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First Firearm: Good Beginners Choices


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sargev55 #21 Posted Jan 07 2018 - 04:39

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ADMIN,   I'm sorry, I was just trying to post an actual photo of good guns for beginners, but apparently, I can make two post in say 3 or 4 minutes, wargaming what the [edited]

Edited by sargev55, Jan 07 2018 - 04:39.


CPT_Flounder #22 Posted Jan 07 2018 - 04:41

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Starter Rifle i would have to agree with the .22LR any make, Learn the fundamentals of shooting. Entry level savage arms rifle would be fine, cheap and accurate. M1 would be great so would an enfield but don't the M1 is expensive and should be treated as a treasure, as should the Lee. .223 or 556n are great rounds Small rounds small recoil and accurate. Out to 600m for a trained shoot. Farther for a better shot and not as good for one lacking skills. My treasure and a wedding gift from my wife is a Sako M995. Wonderful rifle accurate and the .270 hardly kicks. good range and a high velocity selection of rounds. 

 

-.22 for beginers

.-223 versatility 

-.270 Power, Accuracy and an ability to grow your new hobby into hunting and other things.

 

Fun thread Good luck and enjoy what ever you select. 



Red_Ensign #23 Posted Jan 07 2018 - 04:43

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op, contact a gun club of some sort and see if you can show up at an event and try a few people's guns out.  the people who are certifying you almost certainly know some people.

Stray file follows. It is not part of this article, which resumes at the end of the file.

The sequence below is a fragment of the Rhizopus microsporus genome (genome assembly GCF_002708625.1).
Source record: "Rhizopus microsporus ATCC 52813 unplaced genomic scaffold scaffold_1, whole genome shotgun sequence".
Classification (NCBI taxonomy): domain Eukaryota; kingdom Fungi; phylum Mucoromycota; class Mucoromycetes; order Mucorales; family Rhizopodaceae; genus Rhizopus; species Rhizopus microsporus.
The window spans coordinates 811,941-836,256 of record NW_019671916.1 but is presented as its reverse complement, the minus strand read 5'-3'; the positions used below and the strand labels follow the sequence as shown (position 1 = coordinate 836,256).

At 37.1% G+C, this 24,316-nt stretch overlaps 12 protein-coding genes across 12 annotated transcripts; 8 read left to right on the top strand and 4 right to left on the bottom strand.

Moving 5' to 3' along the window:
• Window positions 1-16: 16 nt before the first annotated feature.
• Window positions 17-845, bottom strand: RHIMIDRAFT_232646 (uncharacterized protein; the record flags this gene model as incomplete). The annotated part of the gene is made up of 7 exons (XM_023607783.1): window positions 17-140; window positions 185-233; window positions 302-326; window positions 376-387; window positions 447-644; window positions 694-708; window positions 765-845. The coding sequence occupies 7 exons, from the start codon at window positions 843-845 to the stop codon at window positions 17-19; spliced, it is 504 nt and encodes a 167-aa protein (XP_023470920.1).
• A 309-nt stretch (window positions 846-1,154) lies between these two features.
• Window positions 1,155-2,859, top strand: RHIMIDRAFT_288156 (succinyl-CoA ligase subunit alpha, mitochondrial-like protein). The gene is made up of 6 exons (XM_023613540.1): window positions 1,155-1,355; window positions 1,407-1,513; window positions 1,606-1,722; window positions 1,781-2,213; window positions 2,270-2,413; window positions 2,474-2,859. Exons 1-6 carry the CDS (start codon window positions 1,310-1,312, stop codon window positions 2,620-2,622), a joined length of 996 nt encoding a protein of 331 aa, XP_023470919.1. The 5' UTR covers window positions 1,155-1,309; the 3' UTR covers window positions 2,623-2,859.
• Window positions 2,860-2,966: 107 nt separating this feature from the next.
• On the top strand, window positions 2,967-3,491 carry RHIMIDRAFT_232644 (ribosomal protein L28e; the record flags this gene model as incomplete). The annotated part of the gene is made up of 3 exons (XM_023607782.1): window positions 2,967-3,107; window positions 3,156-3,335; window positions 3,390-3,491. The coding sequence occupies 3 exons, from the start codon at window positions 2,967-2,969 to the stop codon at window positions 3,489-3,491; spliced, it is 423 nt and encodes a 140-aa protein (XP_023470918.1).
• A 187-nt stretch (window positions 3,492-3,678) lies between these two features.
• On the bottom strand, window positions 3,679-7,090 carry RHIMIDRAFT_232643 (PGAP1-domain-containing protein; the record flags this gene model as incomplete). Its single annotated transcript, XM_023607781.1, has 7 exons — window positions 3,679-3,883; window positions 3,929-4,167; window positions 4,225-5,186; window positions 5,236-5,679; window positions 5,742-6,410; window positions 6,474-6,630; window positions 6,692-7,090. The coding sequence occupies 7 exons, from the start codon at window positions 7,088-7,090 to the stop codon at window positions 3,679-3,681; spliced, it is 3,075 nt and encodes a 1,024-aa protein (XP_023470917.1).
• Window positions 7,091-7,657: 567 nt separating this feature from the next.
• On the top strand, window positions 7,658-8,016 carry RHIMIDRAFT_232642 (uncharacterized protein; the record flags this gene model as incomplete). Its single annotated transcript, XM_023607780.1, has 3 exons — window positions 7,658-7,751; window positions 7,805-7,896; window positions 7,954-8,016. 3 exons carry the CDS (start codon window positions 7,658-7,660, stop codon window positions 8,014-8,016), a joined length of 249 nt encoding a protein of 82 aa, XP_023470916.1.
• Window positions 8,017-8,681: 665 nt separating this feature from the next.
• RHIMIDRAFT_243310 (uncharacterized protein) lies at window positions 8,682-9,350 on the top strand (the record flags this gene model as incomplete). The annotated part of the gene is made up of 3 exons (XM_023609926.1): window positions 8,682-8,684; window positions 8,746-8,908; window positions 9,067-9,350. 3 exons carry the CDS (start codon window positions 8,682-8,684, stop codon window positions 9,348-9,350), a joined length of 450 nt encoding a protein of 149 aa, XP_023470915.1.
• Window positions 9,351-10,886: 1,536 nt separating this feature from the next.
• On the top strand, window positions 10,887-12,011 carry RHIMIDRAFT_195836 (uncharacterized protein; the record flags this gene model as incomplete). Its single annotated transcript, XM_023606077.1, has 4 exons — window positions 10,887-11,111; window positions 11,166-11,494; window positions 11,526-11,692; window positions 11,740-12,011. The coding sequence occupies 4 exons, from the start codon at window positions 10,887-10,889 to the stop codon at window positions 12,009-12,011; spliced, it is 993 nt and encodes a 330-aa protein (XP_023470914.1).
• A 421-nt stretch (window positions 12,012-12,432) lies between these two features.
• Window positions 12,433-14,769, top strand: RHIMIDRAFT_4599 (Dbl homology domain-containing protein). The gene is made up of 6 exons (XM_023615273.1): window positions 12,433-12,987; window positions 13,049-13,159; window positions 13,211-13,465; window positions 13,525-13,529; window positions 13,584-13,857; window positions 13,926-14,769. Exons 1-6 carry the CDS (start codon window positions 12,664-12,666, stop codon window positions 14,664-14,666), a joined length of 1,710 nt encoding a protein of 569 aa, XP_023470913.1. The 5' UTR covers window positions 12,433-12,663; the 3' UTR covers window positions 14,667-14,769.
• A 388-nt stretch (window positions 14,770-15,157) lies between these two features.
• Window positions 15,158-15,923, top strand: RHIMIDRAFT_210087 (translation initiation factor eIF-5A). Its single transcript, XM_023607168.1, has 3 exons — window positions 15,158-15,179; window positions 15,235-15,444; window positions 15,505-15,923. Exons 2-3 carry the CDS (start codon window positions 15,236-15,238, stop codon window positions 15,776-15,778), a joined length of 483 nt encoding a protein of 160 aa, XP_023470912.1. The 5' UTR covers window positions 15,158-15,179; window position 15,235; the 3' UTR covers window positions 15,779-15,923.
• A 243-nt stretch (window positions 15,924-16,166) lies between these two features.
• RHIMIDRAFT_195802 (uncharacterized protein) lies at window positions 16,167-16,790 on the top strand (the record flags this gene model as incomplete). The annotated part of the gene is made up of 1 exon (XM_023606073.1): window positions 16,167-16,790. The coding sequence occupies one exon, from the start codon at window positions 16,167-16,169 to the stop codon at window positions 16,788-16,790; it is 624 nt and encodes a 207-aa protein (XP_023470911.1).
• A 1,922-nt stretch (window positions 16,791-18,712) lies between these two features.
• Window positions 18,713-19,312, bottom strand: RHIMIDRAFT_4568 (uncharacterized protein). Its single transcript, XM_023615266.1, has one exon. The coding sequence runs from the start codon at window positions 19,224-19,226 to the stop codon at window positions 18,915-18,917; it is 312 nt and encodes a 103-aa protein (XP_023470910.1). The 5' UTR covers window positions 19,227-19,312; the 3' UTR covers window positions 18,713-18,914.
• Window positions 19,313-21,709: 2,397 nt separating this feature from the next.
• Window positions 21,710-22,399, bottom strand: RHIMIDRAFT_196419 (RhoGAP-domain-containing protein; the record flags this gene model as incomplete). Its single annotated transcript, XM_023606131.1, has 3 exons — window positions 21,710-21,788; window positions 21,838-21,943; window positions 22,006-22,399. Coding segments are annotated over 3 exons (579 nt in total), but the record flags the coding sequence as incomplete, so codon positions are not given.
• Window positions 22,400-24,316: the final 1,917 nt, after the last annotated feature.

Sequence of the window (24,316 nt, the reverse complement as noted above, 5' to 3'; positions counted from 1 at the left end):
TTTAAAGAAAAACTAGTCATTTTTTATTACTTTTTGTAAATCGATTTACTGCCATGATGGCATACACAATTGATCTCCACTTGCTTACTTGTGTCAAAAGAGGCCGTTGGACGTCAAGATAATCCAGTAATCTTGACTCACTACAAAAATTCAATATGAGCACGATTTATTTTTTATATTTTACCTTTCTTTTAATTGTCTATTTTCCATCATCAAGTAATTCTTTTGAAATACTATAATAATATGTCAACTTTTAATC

sargev55 #24 Posted Jan 07 2018 - 04:46

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View Postrich30606, on Jan 07 2018 - 03:23, said:

WOW, It took me about 30 mins to get my carry license (Ga, USA). I can buy and carry about anything I want, as many as I want, wherever I want- short of a full auto in a federal building...America!

 

Try a Ruger 10-22 to get ya going....

 

 

 

you will never go wrong with a ruger 10/22, I picked mine up in the early 90's, it has probably seen 10,000 rounds since I have had it

 



sargev55 #25 Posted Jan 07 2018 - 04:52

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View PostDirizon, on Jan 07 2018 - 03:37, said:

Read the thread....l listed everything

 

though nonetheless cool to see, the intent here was not gun-show-and-tell.

 

​sorry, only reason I asked was because if you were close we could would hit up some ranges together.

sargev55 #26 Posted Jan 07 2018 - 05:04

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Dear admins, as a player that has played for 5 years, and generally not sucked, and has used imageshack for all phoos ever linked to this forum, I need a very good explanation as to why I now cannot upload any sort of photos.  It's not me, its your admin.

 

I have trained a lot of people in this game, and I have helped many.


​Someone here tonight blocked my image posting, I find that very uncool, especially considering I have a rather high forum rating.


Edited by sargev55, Jan 07 2018 - 05:18.


sargev55 #27 Posted Jan 07 2018 - 05:30

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Dirizon, you would be interesting to talk to, but apparently right now I am unable to load any other photos which kind of makes my other suggestions rather pointless.  Thanks admin, and why, I posted my own gun collection and you banned me from posting pics, I mean really?

rich30606 #28 Posted Jan 07 2018 - 05:32

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View Postsargev55, on Jan 07 2018 - 04:46, said:

 

 

 

you will never go wrong with a ruger 10/22, I picked mine up in the early 90's, it has probably seen 10,000 rounds since I have had it

 

 

i grew up on those tube fed .22's....

Is that a Ruger revolver in that pic?

 



Dirizon #29 Posted Jan 07 2018 - 05:35

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View Postsargev55, on Jan 07 2018 - 00:00, said: